Aged care crisis: Nurses backpay parity call

Dunedin New Zealand Nurses Organisation members take part in a national launch yesterday of a...
Dunedin New Zealand Nurses Organisation members take part in a national launch yesterday of a campaign to highlight the nursing shortage crisis across the whole health sector. PHOTO: GREGOR RICHARDSON
Nurses working in aged residential care have added their voices to those of their managers in calling on the Government for greater support for the sector.

Yesterday the Otago Daily Times highlighted a letter written by Birchleigh Residential Care Centre chief executive Malcolm Hendry and signed by more than 35 Otago and Southland aged care operators, which called on the Government to increase funding for the sector and pay its nurses at the same level as district health board nurses.

Nationally the aged residential care registered nurse workforce is 20% below capacity, and in the south at least 50 beds have had to be closed due to staffing woes.

Several nurses contacted the ODT yesterday to back their managers’ stand.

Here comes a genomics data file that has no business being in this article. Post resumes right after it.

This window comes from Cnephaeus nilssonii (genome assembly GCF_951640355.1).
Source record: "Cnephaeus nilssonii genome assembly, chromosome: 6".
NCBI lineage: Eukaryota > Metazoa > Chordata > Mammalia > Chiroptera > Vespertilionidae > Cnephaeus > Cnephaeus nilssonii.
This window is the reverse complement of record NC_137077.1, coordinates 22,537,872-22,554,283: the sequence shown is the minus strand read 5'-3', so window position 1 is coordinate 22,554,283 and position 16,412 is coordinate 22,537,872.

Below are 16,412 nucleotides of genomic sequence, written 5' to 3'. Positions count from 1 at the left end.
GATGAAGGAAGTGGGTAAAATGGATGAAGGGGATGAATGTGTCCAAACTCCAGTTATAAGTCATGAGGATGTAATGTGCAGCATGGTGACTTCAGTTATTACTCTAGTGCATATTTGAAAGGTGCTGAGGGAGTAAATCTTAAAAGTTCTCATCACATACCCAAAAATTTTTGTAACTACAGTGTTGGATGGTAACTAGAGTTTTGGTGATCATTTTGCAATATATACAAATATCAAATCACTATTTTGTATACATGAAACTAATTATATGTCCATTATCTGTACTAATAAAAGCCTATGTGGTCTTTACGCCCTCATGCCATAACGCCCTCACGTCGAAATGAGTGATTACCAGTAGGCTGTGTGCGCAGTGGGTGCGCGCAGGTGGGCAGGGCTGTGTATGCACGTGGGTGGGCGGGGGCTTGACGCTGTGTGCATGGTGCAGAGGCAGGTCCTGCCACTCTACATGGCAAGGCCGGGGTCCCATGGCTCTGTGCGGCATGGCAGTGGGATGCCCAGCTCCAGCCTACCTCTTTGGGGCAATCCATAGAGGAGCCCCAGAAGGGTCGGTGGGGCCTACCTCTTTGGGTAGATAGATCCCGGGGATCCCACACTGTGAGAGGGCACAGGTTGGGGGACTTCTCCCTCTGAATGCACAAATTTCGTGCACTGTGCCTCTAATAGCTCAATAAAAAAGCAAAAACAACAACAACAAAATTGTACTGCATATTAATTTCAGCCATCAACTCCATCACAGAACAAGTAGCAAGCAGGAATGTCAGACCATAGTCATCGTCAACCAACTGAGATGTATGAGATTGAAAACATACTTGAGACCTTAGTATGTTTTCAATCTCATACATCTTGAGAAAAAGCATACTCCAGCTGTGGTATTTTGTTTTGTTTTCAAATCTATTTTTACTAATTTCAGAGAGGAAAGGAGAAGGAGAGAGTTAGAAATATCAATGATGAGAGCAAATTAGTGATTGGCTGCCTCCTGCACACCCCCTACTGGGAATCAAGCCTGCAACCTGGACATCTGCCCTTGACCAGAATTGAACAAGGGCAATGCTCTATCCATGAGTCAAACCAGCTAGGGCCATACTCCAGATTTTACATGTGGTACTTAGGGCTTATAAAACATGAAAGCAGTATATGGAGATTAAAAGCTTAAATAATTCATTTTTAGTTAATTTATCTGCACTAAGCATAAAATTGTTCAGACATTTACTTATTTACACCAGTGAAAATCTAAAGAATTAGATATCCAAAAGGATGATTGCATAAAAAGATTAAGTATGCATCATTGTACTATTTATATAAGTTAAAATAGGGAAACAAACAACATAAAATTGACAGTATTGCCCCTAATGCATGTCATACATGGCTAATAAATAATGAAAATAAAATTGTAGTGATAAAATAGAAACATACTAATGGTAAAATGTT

One said nurses had to be rostered on if possible, and in her facility some routinely had to work overtime, up to as many as 80 hours.

"We are working longer hours because we have to support our care staff," the nurse said.

"There is a lot of things that need to be done and they aren’t getting done."

Another nurse said the funding problem had been building for 15 years and the industry reliance on overseas-trained staff rather than New Zealand-trained nurses was starting to bite due to Covid-19.

"A lot of younger staff won’t come in to aged care because they don’t feel supported, and the harder we have to work the less support we can give them."

Ultimately, residents could end up suffering, despite the best efforts of nurses, another said.

Yesterday the New Zealand Nurses Organisation launched a national campaign to highlight the nursing shortage crisis across the whole health sector

"Decades of poor planning, inadequate funding and outright neglect have led us to a time of absolute crisis in terms of pay, staffing resources and morale across the nursing sector," NZNO chief executive Paul Goulter said.

Montecillo Home and Hospital has added its voice to the many calling for greater support.

Montecillo trust chairman David More said there was clearly an ongoing crisis with funding staff which was severely affecting retention.

"It is only because of our charitable status and the fact that we do not have to return a profit that we are able to keep operating."

The Montecillo trust and its predecessors had cared for veterans since 1918, Mr More said.

"It would be both a tragedy and an indictment on the present government if the fruits of the generosity of our forebears, who raised the funds for the original Red Cross Home and Hospital, were to finally fail."


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